A while ago, I read a book called “Learned Optimism.” It was recommended to me by my psychologist, primarily for my husband (as I had recently introduced her to his tendencies towards occasional voracious negativity) but also for me. But why? I asked myself. I am the eternal optimist. Always have been. I am the “silver lining,” “everything for a reason,” “look on the bright side” kind of person. I have been engaging in CBT to try to modify some of my core beliefs because “people should be happy all the time” is not really realistic as a life goal.
Turns out, when defined psychologically, I am a terrible pessimist. I put my husband to shame. In the “normal world,” though, optimism is pretty strongly linked with trying to be positive about things. In psych terms, the perfect optimist sees everything as temporary, limited in scope, and not their fault.
Everything is my fault.
Restaurant got my order wrong? Husband seems grumpy? Mom’s feeling guilty? Coworker snaps at me? Awkward silence? Given inappropriate medication? Not past the depression yet? Must be me, at least partly. I am vividly aware that I am at least partially responsible for almost all of the bad things around me.
Global warming? I’m pretty sure I had a hand in that.
I recognize clearly that other people or circumstances may have a hand in these as well, but that isn’t where my focus goes. I am immediately reflecting on what I could have done differently or better to prevent whatever it is that was undesirable. Even now that I’m aware of it and sometimes try to deliberately think about another person’s role in things, my mind is constantly interrupting with the “yeahbut.” Yeah, but if I had been articulating more clearly I’m sure they would have heard me correctly. Yeah, but if I had said the right things at our appointment, then I’m sure he would have known what to prescribe.
And as much as I hate to admit it, and can see rationally that it’s just not true, at my heart I do have a hard time recognizing that unpleasant situations are just a transient blip on my emotional radar and not the signal that something permanent and dire is going on.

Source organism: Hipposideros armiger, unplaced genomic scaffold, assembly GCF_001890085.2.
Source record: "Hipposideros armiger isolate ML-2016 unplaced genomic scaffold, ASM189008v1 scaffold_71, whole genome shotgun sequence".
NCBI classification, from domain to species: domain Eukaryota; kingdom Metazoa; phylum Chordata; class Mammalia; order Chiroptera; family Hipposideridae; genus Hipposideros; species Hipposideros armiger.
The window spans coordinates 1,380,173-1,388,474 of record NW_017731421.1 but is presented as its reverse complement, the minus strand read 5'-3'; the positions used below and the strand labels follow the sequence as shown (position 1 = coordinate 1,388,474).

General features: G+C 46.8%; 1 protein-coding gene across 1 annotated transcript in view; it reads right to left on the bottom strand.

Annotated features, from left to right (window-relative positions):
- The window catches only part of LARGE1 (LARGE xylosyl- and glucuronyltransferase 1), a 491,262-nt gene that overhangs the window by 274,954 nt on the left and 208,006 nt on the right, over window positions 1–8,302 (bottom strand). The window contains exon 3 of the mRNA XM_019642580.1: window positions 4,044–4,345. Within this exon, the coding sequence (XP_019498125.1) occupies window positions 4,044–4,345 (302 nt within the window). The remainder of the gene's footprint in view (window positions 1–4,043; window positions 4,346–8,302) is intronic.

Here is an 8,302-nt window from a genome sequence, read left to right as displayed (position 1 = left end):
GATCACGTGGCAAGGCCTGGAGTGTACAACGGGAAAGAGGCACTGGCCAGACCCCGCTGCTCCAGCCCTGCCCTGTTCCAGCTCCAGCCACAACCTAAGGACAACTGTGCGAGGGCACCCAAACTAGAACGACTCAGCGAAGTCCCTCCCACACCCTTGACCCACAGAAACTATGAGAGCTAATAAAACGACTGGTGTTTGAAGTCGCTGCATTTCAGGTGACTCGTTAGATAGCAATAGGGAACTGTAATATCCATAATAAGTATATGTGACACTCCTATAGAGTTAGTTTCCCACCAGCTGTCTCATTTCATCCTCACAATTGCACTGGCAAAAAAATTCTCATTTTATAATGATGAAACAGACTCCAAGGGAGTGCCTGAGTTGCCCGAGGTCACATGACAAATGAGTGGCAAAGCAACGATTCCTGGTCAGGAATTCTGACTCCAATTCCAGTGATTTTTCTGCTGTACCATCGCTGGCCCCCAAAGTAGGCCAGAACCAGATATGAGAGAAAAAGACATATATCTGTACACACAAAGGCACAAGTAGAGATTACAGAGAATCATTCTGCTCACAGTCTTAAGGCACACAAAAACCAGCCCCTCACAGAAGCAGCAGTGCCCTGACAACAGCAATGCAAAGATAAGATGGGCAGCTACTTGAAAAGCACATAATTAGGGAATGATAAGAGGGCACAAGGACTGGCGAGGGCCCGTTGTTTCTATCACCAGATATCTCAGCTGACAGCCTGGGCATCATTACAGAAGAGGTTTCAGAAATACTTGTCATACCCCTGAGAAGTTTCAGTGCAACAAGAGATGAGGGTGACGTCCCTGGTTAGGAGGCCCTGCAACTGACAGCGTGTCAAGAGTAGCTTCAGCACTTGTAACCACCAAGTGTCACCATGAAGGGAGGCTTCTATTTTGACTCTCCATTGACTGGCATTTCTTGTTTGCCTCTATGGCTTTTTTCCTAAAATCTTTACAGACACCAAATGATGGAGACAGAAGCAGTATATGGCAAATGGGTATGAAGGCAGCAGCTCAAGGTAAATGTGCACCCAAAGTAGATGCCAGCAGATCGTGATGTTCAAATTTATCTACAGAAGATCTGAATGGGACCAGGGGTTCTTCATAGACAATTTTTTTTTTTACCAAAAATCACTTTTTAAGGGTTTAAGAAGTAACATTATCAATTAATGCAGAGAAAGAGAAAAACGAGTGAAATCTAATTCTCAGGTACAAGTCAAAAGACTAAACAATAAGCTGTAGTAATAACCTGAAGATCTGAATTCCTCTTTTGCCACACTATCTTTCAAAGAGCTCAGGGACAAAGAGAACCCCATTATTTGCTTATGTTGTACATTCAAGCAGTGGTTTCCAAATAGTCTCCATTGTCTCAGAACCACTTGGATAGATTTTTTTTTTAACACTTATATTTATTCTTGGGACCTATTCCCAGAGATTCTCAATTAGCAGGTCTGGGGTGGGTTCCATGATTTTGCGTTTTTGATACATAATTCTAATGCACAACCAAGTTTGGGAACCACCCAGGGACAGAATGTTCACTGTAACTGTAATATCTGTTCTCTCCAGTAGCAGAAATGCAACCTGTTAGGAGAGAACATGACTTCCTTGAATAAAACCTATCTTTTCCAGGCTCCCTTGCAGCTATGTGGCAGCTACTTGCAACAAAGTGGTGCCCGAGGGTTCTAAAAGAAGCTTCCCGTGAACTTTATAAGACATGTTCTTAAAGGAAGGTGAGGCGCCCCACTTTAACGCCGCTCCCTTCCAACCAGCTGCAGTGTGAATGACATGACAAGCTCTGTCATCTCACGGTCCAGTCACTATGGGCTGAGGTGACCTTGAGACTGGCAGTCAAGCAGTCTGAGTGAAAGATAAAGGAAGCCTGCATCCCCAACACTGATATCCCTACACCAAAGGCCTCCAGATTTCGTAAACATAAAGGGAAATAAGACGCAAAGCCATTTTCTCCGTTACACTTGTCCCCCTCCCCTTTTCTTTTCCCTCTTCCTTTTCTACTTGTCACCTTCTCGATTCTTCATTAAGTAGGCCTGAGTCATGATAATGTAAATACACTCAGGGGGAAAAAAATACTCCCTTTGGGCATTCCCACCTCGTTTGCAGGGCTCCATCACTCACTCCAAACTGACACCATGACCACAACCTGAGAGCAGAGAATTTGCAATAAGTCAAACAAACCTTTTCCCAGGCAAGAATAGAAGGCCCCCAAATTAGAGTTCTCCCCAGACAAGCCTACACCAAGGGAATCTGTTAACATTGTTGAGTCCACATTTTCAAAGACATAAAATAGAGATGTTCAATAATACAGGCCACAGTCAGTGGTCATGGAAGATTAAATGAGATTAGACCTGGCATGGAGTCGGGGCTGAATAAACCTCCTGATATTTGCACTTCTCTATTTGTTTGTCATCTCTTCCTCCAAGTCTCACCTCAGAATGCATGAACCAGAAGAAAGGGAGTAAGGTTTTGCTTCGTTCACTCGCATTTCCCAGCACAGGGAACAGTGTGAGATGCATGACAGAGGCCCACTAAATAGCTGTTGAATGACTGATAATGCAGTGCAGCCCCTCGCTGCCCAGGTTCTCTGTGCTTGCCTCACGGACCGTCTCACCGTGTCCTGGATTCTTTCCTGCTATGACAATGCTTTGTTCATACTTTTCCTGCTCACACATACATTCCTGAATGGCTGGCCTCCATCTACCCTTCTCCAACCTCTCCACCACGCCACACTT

I am feeling generally tired today. The last few have actually been pretty good for that. I’ve had a pretty predictable “high” around two hours after I take my morning Ritalin. I had tentative visions in my head of what I would do with that high today. And I waited. And I waited. And I waited. And it never came. First instinct? THE RITALIN IS NOT WORKING. There is no particular panic to the statement, just an intense dawning realization. I was mistaken. I thought it was helping, but it must have been some other set of circumstances that was making it seem like it was. Maybe just the timing of my morning coffee (which I can drink again now that the Prozac and its coffee-hangovers are gone!). The Ritalin does nothing for me.
See, this is the way it almost always works for me. Unless I focus really, really hard on it (and even sometimes then), my mind immediately decides that I’ve been mistaken in my perceptions of all good things previous, and that this one piece of negative information is what’s real. Twenty pieces of evidence that I’m doing well and then one that I’m not? I’m not. Hours of great conversation with someone and then a stray comment that leaves me feeling misunderstood? Maybe I can’t really trust them. Maybe they don’t really get me at all. Fifty pieces of really positive feedback in a job evaluation and one thing needing improvement will send me scurrying out of the room to work my ass off.
So today, maybe Ritalin is useless. Sigh.
I will point out that I just finished editing a big list of tips on weathering antidepressant withdrawal symptoms in which I mention the importance of keeping one’s blood sugar stable. And that I’ve eaten barely anything today. Except milk. Which my husband keeps telling me doesn’t count as a meal.
What does he know anyway?
(which helps a lot when we play as a team in Trivial Pursuit)